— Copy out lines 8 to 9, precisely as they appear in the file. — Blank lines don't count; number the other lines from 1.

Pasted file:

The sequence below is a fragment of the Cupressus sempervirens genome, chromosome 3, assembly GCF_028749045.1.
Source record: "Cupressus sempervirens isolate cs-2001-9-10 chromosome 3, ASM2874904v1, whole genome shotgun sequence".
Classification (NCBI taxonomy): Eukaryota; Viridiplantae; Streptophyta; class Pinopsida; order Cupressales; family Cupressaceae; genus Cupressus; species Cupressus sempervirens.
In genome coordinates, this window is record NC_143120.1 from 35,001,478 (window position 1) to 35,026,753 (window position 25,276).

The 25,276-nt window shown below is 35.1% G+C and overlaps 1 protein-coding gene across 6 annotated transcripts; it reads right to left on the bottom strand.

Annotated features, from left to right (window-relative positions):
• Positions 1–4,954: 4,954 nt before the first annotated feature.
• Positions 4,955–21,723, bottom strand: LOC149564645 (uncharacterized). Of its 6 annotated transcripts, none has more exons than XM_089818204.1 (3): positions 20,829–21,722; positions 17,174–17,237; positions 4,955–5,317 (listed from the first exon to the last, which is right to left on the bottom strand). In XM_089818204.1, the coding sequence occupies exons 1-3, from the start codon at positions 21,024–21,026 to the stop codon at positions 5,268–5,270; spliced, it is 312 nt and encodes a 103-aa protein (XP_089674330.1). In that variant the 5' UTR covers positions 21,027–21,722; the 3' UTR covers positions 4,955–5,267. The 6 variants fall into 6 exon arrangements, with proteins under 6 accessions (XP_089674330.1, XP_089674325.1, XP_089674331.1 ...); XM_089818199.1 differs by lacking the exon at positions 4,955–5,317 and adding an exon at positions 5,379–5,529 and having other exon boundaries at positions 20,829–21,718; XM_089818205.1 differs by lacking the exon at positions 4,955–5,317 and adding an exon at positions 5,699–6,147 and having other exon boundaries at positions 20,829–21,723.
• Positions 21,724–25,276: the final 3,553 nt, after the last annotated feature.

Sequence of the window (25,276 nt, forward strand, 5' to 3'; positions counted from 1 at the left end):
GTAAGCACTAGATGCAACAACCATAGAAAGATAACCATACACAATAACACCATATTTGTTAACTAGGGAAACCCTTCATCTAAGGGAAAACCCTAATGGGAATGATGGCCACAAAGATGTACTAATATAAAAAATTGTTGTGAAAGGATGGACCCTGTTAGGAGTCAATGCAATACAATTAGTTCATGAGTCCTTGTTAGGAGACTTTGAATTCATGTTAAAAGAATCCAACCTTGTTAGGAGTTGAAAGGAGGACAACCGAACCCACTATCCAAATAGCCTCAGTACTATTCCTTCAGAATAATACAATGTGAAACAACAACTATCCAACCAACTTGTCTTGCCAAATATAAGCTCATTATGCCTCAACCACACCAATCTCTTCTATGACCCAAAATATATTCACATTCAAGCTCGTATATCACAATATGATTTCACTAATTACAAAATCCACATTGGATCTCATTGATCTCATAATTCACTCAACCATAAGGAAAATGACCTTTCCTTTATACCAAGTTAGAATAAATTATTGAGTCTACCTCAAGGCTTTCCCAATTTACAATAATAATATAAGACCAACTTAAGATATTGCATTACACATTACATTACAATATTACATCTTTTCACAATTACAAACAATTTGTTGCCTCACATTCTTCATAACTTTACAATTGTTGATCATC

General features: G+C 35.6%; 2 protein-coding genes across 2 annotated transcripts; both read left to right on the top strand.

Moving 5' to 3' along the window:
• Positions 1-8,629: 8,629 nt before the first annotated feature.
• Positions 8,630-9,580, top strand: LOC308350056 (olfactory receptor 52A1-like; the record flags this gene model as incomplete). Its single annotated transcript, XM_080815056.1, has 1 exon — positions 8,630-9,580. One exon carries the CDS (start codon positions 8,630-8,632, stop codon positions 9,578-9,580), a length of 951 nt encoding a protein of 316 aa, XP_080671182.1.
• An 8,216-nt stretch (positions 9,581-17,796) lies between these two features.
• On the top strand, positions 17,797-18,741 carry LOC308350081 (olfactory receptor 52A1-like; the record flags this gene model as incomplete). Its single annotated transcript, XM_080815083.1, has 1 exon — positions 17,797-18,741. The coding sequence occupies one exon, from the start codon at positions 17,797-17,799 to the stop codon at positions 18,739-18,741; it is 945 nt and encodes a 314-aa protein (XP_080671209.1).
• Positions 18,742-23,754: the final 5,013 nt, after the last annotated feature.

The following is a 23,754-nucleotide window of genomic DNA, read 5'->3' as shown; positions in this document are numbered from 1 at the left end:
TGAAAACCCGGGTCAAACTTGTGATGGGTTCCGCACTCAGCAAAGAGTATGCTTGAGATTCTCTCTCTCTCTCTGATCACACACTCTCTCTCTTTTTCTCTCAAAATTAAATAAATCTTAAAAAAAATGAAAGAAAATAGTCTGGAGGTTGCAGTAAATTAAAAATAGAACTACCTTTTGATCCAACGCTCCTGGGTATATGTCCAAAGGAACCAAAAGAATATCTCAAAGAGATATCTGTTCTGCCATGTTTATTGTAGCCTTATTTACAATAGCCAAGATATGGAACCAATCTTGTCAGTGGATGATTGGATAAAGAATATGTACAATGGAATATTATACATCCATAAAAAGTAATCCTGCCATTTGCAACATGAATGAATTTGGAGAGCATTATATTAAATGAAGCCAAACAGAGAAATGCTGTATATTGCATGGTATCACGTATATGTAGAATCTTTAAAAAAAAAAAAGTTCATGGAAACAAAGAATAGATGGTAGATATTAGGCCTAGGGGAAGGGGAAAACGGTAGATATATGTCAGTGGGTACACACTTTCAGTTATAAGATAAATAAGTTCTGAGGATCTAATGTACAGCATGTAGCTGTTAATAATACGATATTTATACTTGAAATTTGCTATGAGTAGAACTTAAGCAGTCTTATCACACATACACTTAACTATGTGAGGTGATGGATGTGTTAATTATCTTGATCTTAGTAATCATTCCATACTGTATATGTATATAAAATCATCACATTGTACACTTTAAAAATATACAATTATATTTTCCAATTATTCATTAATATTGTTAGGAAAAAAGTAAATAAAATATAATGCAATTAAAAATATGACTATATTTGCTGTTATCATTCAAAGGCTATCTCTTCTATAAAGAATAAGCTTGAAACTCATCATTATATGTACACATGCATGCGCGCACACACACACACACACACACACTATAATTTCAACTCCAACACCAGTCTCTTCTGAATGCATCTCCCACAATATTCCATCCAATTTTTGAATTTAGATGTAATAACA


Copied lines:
• Positions 4,955–21,723, bottom strand: LOC149564645 (uncharacterized). Of its 6 annotated transcripts, none has more exons than XM_089818204.1 (3): positions 20,829–21,722; positions 17,174–17,237; positions 4,955–5,317 (listed from the first exon to the last, which is right to left on the bottom strand). In XM_089818204.1, the coding sequence occupies exons 1-3, from the start codon at positions 21,024–21,026 to the stop codon at positions 5,268–5,270; spliced, it is 312 nt and encodes a 103-aa protein (XP_089674330.1). In that variant the 5' UTR covers positions 21,027–21,722; the 3' UTR covers positions 4,955–5,267. The 6 variants fall into 6 exon arrangements, with proteins under 6 accessions (XP_089674330.1, XP_089674325.1, XP_089674331.1 ...); XM_089818199.1 differs by lacking the exon at positions 4,955–5,317 and adding an exon at positions 5,379–5,529 and having other exon boundaries at positions 20,829–21,718; XM_089818205.1 differs by lacking the exon at positions 4,955–5,317 and adding an exon at positions 5,699–6,147 and having other exon boundaries at positions 20,829–21,723.
• Positions 21,724–25,276: the final 3,553 nt, after the last annotated feature.